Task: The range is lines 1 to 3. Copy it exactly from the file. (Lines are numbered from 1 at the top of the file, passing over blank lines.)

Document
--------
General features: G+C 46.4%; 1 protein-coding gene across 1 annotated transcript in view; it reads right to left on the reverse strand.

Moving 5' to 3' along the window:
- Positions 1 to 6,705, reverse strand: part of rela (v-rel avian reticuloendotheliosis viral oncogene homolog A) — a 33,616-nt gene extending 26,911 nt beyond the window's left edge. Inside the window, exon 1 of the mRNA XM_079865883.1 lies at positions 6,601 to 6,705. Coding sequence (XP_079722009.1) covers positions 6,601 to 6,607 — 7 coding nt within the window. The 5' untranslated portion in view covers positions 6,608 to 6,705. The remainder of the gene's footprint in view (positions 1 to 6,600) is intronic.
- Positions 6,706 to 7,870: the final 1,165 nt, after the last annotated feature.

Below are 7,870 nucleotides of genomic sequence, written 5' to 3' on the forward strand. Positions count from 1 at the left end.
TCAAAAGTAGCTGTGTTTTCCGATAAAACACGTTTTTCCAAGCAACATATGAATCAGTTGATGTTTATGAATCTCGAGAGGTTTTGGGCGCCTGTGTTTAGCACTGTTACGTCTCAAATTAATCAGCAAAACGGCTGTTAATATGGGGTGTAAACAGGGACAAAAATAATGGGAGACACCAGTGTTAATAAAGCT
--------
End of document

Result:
General features: G+C 46.4%; 1 protein-coding gene across 1 annotated transcript in view; it reads right to left on the reverse strand.

Moving 5' to 3' along the window:
- Positions 1 to 6,705, reverse strand: part of rela (v-rel avian reticuloendotheliosis viral oncogene homolog A) — a 33,616-nt gene extending 26,911 nt beyond the window's left edge. Inside the window, exon 1 of the mRNA XM_079865883.1 lies at positions 6,601 to 6,705. Coding sequence (XP_079722009.1) covers positions 6,601 to 6,607 — 7 coding nt within the window. The 5' untranslated portion in view covers positions 6,608 to 6,705. The remainder of the gene's footprint in view (positions 1 to 6,600) is intronic.